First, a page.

Back | 27 October 2021

Sustainability in events: It’s all about balance

Event organisers need to implement a long-term sustainability strategy that strikes an effective balance between supporting business recovery and becoming an environmentally viable business.

An opinion piece by Aspect CEO, Jo Randle

When I was a mum to very young children and worrying about what they were (and, often, weren’t) eating, a helpful health visitor gave me some solid advice: don’t focus on their food intake in a single day, look at it over the course of a whole week. It would give me a much more balanced perspective – and keep me sane.

I feel there are some parallels to be drawn with the current – much needed – impetus in our industry to improve the sustainability of events. With the UN Climate Change Conference of the Parties #cop26 taking place in Glasgow and Italy later this week, businesses are naturally looking inward to reflect on their role in accelerating action towards the goals of the Paris Agreement. Those organisations with event programmes will be focused on implementing the necessary changes to support their wider CSR initiatives.

The outbreak of Covid-19 last year makes this timelier and more relevant than ever before. Not only did the pandemic cause the events industry to grind to a halt, it also allowed us to take stock of the environmental impact of live events in terms of travel, energy consumption, and physical waste. As a catalyst for change, it could not have been more significant or effective.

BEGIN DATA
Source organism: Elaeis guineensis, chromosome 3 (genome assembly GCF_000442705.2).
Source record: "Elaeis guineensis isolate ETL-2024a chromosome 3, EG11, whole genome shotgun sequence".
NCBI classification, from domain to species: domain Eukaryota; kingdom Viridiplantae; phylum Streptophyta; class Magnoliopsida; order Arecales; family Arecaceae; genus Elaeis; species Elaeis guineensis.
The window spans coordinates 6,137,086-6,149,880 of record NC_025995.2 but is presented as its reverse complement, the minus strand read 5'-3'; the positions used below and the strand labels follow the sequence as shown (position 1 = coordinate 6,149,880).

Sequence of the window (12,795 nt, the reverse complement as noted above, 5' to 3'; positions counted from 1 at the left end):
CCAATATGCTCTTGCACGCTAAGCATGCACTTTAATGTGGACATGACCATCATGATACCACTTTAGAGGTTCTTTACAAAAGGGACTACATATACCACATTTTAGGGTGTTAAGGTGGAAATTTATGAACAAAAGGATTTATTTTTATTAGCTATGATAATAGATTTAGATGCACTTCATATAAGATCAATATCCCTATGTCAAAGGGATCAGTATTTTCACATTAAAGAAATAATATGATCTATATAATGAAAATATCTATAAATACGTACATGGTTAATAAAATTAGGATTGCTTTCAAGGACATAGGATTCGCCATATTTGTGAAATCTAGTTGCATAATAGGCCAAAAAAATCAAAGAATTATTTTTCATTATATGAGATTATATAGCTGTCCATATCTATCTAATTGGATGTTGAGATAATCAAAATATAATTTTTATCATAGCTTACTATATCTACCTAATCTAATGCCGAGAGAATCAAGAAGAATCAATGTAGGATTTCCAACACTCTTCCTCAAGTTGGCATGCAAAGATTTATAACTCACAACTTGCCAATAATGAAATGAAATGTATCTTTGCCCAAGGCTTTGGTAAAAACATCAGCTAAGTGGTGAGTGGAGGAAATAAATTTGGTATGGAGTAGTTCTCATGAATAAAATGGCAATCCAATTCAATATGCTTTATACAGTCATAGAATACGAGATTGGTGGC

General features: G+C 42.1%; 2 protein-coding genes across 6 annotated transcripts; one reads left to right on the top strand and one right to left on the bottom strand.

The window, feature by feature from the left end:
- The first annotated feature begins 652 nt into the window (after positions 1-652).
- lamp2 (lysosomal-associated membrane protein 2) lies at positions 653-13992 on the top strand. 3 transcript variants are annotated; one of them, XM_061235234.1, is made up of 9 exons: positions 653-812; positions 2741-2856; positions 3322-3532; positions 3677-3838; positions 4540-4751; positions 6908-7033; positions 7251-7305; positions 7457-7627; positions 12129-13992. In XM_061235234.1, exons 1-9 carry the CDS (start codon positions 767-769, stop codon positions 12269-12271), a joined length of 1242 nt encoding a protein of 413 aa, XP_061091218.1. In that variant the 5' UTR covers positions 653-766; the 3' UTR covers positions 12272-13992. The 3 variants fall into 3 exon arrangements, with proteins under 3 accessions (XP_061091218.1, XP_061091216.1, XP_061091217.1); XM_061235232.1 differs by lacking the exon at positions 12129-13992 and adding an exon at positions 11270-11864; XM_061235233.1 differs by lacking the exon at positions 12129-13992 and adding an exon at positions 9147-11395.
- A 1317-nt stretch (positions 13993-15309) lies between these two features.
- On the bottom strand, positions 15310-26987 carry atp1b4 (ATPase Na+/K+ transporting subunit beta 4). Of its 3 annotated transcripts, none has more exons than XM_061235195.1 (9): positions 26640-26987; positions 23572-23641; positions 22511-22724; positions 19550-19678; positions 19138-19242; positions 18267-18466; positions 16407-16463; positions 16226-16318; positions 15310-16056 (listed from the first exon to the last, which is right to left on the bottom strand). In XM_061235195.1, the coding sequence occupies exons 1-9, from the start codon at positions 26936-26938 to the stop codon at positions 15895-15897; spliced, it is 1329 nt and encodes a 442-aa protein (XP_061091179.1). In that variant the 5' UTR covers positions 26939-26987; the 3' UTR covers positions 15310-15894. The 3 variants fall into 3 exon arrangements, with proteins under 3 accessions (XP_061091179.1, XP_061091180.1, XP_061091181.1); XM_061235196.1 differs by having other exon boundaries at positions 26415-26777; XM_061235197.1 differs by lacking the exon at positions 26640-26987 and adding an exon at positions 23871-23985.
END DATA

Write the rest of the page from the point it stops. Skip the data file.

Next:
We recognise that certain types of events, such as trade shows, will always be most effective in person. Once live events return fully post-Covid, some of the immediate improvements businesses can make include choosing clean energy destinations and sustainable venues, expanding electrical transport options, prioritising plant-based catering, implementing carbon off-setting, and reducing plastic waste on-site.

The real opportunity for a step change in sustainable event planning comes in the shape of virtual and hybrid event formats. With reduced travel and physical waste, the carbon footprint generated from virtual and hybrid is much smaller – great news for the planet. However, it’s not completely negligible. From social media apps to video hosting platforms, the internet still uses energy to store and transmit data.

And therein lies the rub. Taking advantage of the innovations in technology, sustainable events raise awareness and inspire change, cut costs, open a world of sponsorship opportunities, and boost an organisation’s reputation, all while meeting its environmental objectives. But it is a complex area and there is no one-size-fits-all solution. With businesses needing to meet their commercial objectives at the same time, the subject of sustainable events is best tackled as part of a balanced approach to audience engagement.

Creating communities and ensuring consistency of brand messaging remains a priority for any business wanting to engage with its audiences on an ongoing basis, be that its customers, its people, or its partners. Adopting a long-term sustainability strategy with an integrated communications approach to event marketing will make the journey towards being an effective and environmentally viable business more manageable and more achievable.


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